“Quantifying Christianity”Categories: Meditations
In the qualifications of the elder in 1 Timothy 3:1-7, Paul lists 15 (-ish, depending on how one counts) qualities. The similar list in Titus 1:5-9 contains 16 (also -ish). However, brethren commonly take this list and reduce it down to (replace it with?) two questions. Is the man married? Are his children faithful Christians?
In practice, this spiritual shortcut easily can lead to the appointment of men who are unqualified, yet it remains powerfully appealing. Much of the appeal comes from the apparent opportunity it offers to reduce complicated judgment calls to questions that can be quantified. Is the man above reproach? Well, we could debate what that means and whether it applies for days. Does he have children who are Christians in good standing? There they are, sitting on the pews! Count ‘em!
We like simplicity. We like bright-line, black-and-white rules. Sometimes, God gives us what we like. At other times, though, he requires us to use our judgment. He presents us with a question that does not have an obvious, objective answer and asks us to think about it.
Consider, for instance, the subject of worship. I, along with everyone else who was “raised in the church”, was taught that there are five acts of worship: singing, prayer, preaching/teaching, partaking of the Lord’s Supper, and giving of our means. In some ways, this list is useful, but it is hardly a comprehensive exploration of the topic. What makes preaching an act of worship and appointing elders, for instance, not an act of worship?
Additionally, it fails to capture the essence of the subject. Worship is not a series of outward behaviors that can be reduced to five items on a checklist. It is entirely possible for somebody to go through the motions, check off the checklist, and never have worshiped once. Instead, worship is an inward prostration of the heart before God. It may express itself in one of those forms or take no outward expression at all (consider, for instance, Hannah’s prayer in 1 Samuel 1:9-13).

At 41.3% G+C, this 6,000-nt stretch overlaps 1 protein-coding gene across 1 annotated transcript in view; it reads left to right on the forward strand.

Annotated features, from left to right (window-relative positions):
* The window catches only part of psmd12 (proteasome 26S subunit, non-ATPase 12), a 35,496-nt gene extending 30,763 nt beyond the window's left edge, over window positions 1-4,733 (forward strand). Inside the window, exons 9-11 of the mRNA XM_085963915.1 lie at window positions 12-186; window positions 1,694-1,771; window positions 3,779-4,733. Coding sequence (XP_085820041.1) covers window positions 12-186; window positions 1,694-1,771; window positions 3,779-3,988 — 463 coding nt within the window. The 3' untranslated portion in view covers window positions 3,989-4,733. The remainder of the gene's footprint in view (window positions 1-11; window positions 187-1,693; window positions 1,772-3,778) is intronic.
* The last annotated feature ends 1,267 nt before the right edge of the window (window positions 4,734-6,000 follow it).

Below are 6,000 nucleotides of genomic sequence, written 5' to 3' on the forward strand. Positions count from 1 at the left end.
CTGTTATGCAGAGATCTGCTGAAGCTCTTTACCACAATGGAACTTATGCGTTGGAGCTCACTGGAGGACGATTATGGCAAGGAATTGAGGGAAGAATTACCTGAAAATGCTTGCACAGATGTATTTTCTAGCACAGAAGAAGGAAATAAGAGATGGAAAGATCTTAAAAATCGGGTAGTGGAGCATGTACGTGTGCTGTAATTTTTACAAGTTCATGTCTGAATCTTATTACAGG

However, though checking off five items on a list is easy, seeking to worship in spirit and truth is difficult. We can’t ever say, “I have arrived as a worshiper!” because true worship isn’t an off/on yes/no thing. Instead, worship (like love, and for much the same reasons as love) is a spiritual discipline in which we grow for as long as we are alive, and growth is always uncomfortable. We also have to ask, “Where do I need to grow as a worshiper?”, and to answer the question, we must rely on our own judgment, which also makes many Christians uncomfortable.
As a result, it’s awfully tempting to retreat to the security of one wife, 2.4 children, five acts of worship, and all the other lists that appear to confirm that we’re doing a good job. However, lists are no substitute for the word of God, nor is checking off check boxes a substitute for discipleship. Instead, we must embrace the whole counsel of God, with its ambiguities, difficulties, and paradoxes, and accept that it is the path we are called to walk. It isn’t easy, nor is it safe, but it is the only path that will lead us to be conformed to the image of Christ.